Weight loss or management is fraught with pitfalls. In order to avoid them down the road, it’s important to address them now.
The first stumbling block involves expectations. Unrealistic expectations, to be exact. Given the number and prevalence of weight loss advertisements these days, it’s no wonder that folks are out of touch with reality when it comes to weight loss. Claims of losing 10, 20, or even 30 pounds in a matter of weeks are not uncommon (often backed by heavily manipulated before-and-after photographic “proof”).
Two pounds per week
That’s the maximum sustainable rate of weight loss per week. And even that may be too much for some folks. In most cases one pound per week – or even a half pound per week – is far more realistic. Let’s explain it by the numbers.
One pound of excess body fat is equivalent to approximately 3500 kilocalories (kcal). Two pounds equals 7000kcal. In order to lose two pounds per week a person would need to create a 1000kcal deficit per day. On the intake side of the energy balance equation (see previous post), 1000kcal may be a third to a half of a person’s total caloric intake for a day. On the energy expenditure side of things, 1000kcal is equivalent to walking or running up to ten miles per day (depending on a person’s current weight)! Imagine how difficult these changes would be to make and sustain. Some folks might be able to handle it for a week or a month, but long term that sort of change is simply too much to ask.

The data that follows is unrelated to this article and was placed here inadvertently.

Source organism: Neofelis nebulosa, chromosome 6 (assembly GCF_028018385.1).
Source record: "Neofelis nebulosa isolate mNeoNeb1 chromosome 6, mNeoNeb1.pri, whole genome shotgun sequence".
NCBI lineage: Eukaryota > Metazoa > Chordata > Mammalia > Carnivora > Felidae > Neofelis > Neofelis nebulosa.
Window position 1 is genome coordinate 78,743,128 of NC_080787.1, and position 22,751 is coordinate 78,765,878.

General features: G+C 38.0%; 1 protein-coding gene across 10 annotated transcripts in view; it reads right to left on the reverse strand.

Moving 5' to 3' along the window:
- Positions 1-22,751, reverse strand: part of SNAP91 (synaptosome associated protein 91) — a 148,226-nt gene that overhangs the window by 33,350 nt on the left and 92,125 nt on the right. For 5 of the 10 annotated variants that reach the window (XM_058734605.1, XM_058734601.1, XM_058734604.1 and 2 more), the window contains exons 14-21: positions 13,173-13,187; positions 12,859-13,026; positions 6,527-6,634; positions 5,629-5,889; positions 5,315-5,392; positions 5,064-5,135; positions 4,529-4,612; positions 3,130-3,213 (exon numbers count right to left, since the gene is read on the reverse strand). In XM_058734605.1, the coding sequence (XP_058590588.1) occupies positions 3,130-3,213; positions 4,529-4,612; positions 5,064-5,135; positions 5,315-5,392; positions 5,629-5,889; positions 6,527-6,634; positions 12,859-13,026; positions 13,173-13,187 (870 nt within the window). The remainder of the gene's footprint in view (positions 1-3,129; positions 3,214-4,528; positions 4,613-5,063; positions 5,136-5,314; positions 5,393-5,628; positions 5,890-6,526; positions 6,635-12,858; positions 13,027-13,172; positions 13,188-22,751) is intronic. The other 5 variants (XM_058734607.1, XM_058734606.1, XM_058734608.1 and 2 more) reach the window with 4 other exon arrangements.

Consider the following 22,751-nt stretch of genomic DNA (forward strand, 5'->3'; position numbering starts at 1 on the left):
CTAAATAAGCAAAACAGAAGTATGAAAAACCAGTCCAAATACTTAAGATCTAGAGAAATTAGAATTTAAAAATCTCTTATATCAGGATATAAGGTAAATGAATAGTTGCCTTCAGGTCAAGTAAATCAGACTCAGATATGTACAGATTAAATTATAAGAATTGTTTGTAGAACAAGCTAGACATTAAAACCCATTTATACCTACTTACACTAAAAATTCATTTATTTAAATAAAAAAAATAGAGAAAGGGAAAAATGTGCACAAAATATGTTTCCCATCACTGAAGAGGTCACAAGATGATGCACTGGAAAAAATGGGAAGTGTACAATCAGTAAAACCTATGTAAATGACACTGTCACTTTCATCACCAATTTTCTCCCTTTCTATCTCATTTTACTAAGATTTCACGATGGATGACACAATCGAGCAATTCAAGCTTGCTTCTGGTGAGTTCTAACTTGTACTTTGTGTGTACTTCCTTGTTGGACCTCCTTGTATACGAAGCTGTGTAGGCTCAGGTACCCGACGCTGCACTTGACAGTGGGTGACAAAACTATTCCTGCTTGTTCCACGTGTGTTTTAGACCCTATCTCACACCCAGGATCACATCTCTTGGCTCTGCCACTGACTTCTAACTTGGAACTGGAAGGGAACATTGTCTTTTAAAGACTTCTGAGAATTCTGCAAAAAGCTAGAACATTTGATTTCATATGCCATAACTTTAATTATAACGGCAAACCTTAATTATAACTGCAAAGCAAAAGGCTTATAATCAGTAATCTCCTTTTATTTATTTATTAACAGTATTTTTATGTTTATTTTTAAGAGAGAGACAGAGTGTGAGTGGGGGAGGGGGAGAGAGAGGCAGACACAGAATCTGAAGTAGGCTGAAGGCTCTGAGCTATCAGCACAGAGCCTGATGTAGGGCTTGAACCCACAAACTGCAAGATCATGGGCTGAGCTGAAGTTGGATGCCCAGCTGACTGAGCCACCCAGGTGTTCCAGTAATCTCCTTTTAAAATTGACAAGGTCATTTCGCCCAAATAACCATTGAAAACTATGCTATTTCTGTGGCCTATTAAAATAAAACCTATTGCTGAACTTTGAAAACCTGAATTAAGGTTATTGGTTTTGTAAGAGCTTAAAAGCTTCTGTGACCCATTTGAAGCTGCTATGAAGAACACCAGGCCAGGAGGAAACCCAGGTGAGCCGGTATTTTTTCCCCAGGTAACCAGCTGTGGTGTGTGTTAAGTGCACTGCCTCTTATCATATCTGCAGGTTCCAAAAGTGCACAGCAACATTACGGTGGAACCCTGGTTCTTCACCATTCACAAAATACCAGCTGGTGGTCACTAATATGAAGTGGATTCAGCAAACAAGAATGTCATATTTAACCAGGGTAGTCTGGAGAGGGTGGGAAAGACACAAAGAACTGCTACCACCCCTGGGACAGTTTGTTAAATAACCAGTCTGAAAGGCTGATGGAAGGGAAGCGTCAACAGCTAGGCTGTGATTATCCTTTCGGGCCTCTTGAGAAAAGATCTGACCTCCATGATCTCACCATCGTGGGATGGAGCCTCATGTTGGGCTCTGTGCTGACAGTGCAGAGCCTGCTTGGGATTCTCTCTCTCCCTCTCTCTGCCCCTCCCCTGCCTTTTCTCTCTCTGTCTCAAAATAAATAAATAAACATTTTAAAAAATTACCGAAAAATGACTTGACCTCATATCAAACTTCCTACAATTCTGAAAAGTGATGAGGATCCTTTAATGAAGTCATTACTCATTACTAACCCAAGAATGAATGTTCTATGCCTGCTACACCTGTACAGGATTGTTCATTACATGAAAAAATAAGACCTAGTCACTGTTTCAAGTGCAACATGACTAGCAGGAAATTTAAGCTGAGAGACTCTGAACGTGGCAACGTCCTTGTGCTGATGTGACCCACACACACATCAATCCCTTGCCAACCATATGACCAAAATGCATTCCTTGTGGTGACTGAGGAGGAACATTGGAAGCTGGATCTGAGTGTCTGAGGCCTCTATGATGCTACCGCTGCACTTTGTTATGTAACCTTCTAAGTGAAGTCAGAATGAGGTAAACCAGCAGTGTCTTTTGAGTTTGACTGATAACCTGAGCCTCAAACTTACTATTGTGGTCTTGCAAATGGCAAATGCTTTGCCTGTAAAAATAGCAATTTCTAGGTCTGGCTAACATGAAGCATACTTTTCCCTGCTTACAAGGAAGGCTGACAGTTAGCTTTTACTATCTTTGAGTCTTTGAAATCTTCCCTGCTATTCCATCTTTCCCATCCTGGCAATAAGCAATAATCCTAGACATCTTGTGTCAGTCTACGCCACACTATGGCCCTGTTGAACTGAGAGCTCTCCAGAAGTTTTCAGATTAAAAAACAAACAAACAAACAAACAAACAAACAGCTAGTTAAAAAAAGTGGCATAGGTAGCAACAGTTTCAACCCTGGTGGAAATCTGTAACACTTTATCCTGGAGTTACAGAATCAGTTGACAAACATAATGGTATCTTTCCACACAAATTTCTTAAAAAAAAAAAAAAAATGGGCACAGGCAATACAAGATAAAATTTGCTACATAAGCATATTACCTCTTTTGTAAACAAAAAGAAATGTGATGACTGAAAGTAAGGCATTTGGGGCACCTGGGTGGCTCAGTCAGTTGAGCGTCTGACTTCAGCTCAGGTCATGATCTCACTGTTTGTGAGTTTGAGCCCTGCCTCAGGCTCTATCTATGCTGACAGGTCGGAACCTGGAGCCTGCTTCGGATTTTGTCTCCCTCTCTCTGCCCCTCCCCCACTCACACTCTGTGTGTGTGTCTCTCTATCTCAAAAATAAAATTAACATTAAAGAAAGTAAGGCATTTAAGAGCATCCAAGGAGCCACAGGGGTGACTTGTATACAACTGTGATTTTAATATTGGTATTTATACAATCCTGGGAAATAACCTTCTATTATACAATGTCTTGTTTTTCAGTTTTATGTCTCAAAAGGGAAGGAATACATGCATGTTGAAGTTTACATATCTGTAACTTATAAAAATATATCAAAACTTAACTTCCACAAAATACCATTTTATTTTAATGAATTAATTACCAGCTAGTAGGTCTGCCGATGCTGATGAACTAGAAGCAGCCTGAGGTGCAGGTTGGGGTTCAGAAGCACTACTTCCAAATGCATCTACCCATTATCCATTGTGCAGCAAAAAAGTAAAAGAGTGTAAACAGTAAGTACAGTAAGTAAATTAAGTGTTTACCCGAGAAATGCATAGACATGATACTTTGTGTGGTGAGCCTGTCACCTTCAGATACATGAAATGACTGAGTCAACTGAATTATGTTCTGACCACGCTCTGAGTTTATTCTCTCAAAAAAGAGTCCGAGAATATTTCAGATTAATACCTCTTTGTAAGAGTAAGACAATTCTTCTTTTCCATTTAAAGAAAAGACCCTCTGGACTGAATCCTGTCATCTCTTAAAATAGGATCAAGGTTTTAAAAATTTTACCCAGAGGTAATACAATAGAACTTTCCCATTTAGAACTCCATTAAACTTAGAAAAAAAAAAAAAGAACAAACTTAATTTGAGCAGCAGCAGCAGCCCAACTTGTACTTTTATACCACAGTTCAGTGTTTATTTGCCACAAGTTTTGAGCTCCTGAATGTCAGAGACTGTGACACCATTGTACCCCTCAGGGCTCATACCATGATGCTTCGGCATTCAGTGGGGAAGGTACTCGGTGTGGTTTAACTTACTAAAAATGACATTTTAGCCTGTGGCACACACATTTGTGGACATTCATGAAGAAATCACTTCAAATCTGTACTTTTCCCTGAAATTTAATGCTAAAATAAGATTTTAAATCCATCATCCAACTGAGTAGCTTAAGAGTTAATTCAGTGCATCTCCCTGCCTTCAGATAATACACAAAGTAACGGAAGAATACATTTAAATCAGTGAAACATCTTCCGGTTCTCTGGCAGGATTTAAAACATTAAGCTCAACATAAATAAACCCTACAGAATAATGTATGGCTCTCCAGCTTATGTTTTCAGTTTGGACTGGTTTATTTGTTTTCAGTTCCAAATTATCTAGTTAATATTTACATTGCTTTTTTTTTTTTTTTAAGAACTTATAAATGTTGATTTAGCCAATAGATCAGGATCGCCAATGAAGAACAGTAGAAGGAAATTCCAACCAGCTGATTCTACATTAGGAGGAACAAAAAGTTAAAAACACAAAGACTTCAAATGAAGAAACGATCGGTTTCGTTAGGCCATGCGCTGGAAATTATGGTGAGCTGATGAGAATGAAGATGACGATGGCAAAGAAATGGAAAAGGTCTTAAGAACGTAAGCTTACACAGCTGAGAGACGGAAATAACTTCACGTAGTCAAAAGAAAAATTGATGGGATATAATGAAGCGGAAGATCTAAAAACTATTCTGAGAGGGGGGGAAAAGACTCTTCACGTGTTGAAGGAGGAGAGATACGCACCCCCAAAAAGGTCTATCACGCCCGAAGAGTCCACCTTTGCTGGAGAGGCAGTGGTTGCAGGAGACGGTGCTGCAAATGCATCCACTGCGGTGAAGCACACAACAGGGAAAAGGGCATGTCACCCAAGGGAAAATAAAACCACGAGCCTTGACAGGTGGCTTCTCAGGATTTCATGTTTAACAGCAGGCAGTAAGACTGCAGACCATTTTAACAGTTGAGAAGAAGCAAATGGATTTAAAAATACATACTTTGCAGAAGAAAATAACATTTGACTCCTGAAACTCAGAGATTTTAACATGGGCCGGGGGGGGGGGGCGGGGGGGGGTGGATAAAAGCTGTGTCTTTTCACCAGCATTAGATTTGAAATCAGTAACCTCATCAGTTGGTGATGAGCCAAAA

That’s why it’s important to nip unrealistic expectations before they start. Think smaller, be reasonable. For instance, consider what it would take to lose a half pound per week: drink one less soda or latte per day (150kcal) and walk one more mile (100kcal). Sustainable weight loss will likely occur much slower than weight gain. Meaning that if it took a month to gain two pounds, it’s not unrealistic to expect it to take a month to lose two pounds. Regardless of what the television and internet advertisements claim.
Food for thought
What are some modifications that you could make to your current diet or lifestyle that would help with weight loss or management? Could you drink coffee or tea without cream or sugar? Could you switch an energy-dense snack (e.g., candy bar or bag of chips) with a less caloric alternative (e.g., whole grain crackers or a bag of carrot sticks)? Could you incorporate more physical activity into your lifestyle by riding or walking to work instead of driving?